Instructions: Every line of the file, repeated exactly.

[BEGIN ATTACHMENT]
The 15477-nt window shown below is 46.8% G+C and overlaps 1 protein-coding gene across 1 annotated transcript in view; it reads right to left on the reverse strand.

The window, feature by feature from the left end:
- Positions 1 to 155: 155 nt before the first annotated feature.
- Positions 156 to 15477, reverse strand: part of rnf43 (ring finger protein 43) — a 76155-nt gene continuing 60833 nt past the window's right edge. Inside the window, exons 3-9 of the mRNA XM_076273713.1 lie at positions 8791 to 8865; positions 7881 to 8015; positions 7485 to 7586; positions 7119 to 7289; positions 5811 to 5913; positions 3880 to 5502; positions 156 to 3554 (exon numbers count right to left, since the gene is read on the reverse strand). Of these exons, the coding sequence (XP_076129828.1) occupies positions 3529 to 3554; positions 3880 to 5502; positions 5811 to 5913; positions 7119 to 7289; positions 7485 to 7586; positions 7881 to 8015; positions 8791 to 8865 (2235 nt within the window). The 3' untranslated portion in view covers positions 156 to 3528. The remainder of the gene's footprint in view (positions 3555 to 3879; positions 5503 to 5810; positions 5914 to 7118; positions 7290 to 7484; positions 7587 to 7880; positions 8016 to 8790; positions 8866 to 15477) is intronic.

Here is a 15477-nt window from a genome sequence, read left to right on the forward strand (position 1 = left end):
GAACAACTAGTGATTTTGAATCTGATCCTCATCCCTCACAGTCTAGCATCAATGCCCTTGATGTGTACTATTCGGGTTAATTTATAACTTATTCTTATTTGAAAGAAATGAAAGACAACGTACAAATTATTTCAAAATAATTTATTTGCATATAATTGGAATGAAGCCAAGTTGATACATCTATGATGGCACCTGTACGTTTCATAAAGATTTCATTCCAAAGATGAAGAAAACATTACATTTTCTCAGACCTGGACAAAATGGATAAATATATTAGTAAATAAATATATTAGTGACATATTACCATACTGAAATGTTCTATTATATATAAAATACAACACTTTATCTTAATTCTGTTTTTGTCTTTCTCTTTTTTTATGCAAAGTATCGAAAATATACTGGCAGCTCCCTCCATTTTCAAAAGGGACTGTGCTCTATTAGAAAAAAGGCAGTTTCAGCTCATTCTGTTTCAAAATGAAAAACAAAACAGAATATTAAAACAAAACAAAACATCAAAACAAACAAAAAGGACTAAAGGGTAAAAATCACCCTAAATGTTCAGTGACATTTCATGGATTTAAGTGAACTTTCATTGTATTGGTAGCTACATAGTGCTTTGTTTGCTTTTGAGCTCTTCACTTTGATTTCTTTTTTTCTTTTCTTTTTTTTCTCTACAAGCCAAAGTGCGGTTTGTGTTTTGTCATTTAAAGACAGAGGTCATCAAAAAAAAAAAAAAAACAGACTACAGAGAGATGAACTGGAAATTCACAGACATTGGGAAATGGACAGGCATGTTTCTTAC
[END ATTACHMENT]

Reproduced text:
The 15477-nt window shown below is 46.8% G+C and overlaps 1 protein-coding gene across 1 annotated transcript in view; it reads right to left on the reverse strand.

The window, feature by feature from the left end:
- Positions 1 to 155: 155 nt before the first annotated feature.
- Positions 156 to 15477, reverse strand: part of rnf43 (ring finger protein 43) — a 76155-nt gene continuing 60833 nt past the window's right edge. Inside the window, exons 3-9 of the mRNA XM_076273713.1 lie at positions 8791 to 8865; positions 7881 to 8015; positions 7485 to 7586; positions 7119 to 7289; positions 5811 to 5913; positions 3880 to 5502; positions 156 to 3554 (exon numbers count right to left, since the gene is read on the reverse strand). Of these exons, the coding sequence (XP_076129828.1) occupies positions 3529 to 3554; positions 3880 to 5502; positions 5811 to 5913; positions 7119 to 7289; positions 7485 to 7586; positions 7881 to 8015; positions 8791 to 8865 (2235 nt within the window). The 3' untranslated portion in view covers positions 156 to 3528. The remainder of the gene's footprint in view (positions 3555 to 3879; positions 5503 to 5810; positions 5914 to 7118; positions 7290 to 7484; positions 7587 to 7880; positions 8016 to 8790; positions 8866 to 15477) is intronic.

Here is a 15477-nt window from a genome sequence, read left to right on the forward strand (position 1 = left end):
GAACAACTAGTGATTTTGAATCTGATCCTCATCCCTCACAGTCTAGCATCAATGCCCTTGATGTGTACTATTCGGGTTAATTTATAACTTATTCTTATTTGAAAGAAATGAAAGACAACGTACAAATTATTTCAAAATAATTTATTTGCATATAATTGGAATGAAGCCAAGTTGATACATCTATGATGGCACCTGTACGTTTCATAAAGATTTCATTCCAAAGATGAAGAAAACATTACATTTTCTCAGACCTGGACAAAATGGATAAATATATTAGTAAATAAATATATTAGTGACATATTACCATACTGAAATGTTCTATTATATATAAAATACAACACTTTATCTTAATTCTGTTTTTGTCTTTCTCTTTTTTTATGCAAAGTATCGAAAATATACTGGCAGCTCCCTCCATTTTCAAAAGGGACTGTGCTCTATTAGAAAAAAGGCAGTTTCAGCTCATTCTGTTTCAAAATGAAAAACAAAACAGAATATTAAAACAAAACAAAACATCAAAACAAACAAAAAGGACTAAAGGGTAAAAATCACCCTAAATGTTCAGTGACATTTCATGGATTTAAGTGAACTTTCATTGTATTGGTAGCTACATAGTGCTTTGTTTGCTTTTGAGCTCTTCACTTTGATTTCTTTTTTTCTTTTCTTTTTTTTCTCTACAAGCCAAAGTGCGGTTTGTGTTTTGTCATTTAAAGACAGAGGTCATCAAAAAAAAAAAAAAAACAGACTACAGAGAGATGAACTGGAAATTCACAGACATTGGGAAATGGACAGGCATGTTTCTTAC